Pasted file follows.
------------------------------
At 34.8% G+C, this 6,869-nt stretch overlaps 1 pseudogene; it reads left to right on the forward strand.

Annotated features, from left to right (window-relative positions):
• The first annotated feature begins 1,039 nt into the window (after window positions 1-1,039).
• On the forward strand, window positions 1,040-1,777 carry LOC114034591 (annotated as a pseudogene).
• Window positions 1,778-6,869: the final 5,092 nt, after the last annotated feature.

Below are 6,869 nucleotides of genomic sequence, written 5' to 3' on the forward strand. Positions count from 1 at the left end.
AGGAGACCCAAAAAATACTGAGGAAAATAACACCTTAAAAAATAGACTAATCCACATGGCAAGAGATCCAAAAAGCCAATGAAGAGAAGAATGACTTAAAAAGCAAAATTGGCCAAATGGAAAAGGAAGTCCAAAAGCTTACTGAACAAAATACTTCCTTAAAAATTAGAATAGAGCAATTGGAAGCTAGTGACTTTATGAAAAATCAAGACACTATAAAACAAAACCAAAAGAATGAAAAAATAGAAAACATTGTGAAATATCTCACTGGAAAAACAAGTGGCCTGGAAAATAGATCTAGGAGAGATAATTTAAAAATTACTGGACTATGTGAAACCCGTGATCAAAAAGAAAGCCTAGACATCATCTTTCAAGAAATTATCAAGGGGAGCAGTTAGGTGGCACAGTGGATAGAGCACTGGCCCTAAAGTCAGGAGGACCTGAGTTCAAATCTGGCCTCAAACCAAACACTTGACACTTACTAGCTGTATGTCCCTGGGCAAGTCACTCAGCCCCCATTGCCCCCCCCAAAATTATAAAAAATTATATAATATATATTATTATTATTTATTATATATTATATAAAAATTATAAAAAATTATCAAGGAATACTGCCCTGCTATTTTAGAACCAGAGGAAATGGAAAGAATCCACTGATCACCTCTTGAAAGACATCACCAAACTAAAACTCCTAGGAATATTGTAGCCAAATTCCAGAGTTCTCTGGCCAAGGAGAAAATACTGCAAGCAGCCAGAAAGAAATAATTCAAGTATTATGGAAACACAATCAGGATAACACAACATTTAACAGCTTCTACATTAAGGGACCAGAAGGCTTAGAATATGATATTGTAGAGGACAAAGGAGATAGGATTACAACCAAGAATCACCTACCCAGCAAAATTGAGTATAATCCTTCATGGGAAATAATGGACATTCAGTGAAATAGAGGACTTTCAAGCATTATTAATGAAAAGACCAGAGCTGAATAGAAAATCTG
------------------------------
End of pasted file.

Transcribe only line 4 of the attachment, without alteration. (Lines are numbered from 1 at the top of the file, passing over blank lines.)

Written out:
• On the forward strand, window positions 1,040-1,777 carry LOC114034591 (annotated as a pseudogene).